Evangelization and Discipleship in the “Workplace”
No, this short essay is not about bringing Jesus to the secular world, as crucial as that is. What I’m thinking about is the workplace that we call a parish. If parishes are ever going to teach people how to bring the Good News to corporate America, to disciple people who work in banks, software companies and factories, we first have to be able to do it in our parish offices.
What makes me think that we’re not already doing this? While there are certainly parish offices in the world where evangelization and discipleship are the backdrop for everything they do, most people who work in parishes will admit that this isn’t their reality. Even many pastors will acknowledge that they’re a little reluctant to push their “employees” to grow in their faith, citing their busy schedule, their fear of alienating a colleague, or their concern that they might be overstepping their boundaries as a “manager.”
Most people who have worked in parishes know what I’m talking about. But explain all this to a person who has never worked in or spent much time in a parish office and they’ll be shocked. “You mean to tell me that the people who work at the church every day aren’t doing all the stuff that we hear about on Sundays? They’re not praying together, reading the Bible together, sharpening one another? How am I supposed to do this in my place of work if they’re not doing it in theirs?”
Please understand. I love parishes, and I honor and appreciate the people who work in them. I really do. But I can’t lie when I say that most parish offices feel a lot more like insurance companies and dentist offices than the spiritual field hospitals that Pope Francis talks about. There is a surprising lack of joy, enthusiasm and even camaraderie in many of them, which hurts the people who work there as much as it does the people who come to the parish office looking for the love of Jesus while they’re asking about a wedding, a funeral or a baptism.
What can be done? First, pastors and parish leaders need to change their expectations about what a parish office should be. Rather than a clearinghouse for administration, it should be a living, active, joyful beehive of human interaction, one where visitors, volunteers and co-workers are actively welcomed, discipled and loved every time they arrive. Does real work need to get done? Of course. But never at the expense of spreading the Gospel. I can’t imagine that St. Paul, while he was making tents, ignored the spiritual needs of the people around him, even if he had a lot of work to do.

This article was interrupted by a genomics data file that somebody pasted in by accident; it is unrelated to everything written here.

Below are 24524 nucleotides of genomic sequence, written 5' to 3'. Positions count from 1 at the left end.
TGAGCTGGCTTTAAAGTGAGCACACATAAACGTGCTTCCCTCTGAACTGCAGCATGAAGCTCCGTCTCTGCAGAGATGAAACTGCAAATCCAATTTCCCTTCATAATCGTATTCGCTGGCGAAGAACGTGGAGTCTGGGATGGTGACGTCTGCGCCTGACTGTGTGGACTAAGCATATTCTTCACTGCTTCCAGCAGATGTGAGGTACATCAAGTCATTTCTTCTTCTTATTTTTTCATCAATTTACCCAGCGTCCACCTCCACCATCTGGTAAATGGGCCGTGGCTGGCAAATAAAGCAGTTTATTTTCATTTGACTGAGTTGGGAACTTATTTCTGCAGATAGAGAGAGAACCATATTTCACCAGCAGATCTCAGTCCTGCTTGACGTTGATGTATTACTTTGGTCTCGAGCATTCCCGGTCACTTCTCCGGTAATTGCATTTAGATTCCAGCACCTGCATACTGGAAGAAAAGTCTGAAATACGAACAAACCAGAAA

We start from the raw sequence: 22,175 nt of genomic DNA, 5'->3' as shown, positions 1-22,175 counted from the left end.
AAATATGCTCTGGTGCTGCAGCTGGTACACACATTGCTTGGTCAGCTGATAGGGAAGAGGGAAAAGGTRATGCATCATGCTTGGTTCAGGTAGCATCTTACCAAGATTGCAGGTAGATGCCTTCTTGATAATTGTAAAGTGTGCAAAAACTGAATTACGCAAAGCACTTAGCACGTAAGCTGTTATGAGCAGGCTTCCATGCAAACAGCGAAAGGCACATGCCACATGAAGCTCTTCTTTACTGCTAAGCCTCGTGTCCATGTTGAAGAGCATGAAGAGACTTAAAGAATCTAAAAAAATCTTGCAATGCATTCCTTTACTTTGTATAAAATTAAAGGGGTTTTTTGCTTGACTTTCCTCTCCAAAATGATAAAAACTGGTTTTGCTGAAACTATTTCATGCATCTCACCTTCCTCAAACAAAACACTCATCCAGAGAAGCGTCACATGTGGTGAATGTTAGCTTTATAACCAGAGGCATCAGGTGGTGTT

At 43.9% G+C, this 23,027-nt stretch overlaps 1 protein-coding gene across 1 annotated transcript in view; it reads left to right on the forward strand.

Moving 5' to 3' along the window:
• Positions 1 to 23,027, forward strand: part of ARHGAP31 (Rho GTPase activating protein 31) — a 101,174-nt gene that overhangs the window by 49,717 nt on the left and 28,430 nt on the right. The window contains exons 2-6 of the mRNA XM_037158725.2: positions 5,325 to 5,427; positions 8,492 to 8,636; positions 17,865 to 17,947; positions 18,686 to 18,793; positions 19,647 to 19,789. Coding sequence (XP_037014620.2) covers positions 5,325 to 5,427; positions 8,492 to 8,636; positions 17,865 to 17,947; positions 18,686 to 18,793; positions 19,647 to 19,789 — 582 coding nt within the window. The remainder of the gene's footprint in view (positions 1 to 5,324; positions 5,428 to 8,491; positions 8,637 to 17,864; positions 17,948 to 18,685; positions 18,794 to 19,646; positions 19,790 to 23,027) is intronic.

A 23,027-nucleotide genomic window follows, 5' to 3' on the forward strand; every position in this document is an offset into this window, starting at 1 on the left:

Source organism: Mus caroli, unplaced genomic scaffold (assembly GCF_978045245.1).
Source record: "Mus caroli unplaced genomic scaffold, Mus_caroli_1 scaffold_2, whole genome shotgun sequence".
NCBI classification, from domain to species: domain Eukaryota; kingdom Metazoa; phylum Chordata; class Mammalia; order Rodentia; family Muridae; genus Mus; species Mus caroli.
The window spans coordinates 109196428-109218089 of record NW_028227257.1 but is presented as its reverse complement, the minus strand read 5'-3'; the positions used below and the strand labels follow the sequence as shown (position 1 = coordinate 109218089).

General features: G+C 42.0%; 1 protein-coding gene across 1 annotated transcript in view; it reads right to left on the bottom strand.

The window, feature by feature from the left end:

Second, pastors and parish leaders need to look around at the people they work with every day and identify those who need to be evangelized and discipled. One parish leadership team actually had every team member adopt two people in the parish for discipleship, knowing that changing the culture had to begin with them.
Finally, some parishes may need to revisit the physical nature of their offices. Fewer closed doors, more common space, and a greater emphasis on demonstrating that their workplace is about doing the work of Jesus, rather than dentistry or insurance.
All of this will start with the recognition that those of us who work in parishes, as employees or volunteers, will have to get a little less comfortable, and a lot more relational. At first it will feel weird. Eventually, it will be liberating, the way that all aspects of growing in the love of God is liberating. Is every person who walks in the door of the parish office going to welcome this new spirit of evangelization and discipleship? No. Not at first. But most will be thrilled. Believe me.
G.K. Chesterton once said that every man who knocks on the door of a brothel is searching for God. If that’s true, and I’m convinced that it is, then it is certainly true that every person who walks through the door of a parish office is searching for God’s love. What a blessed responsibility it is for anyone who works in a parish to fill that need.
Pat Lencioni | Co-founder
The Amazing Parish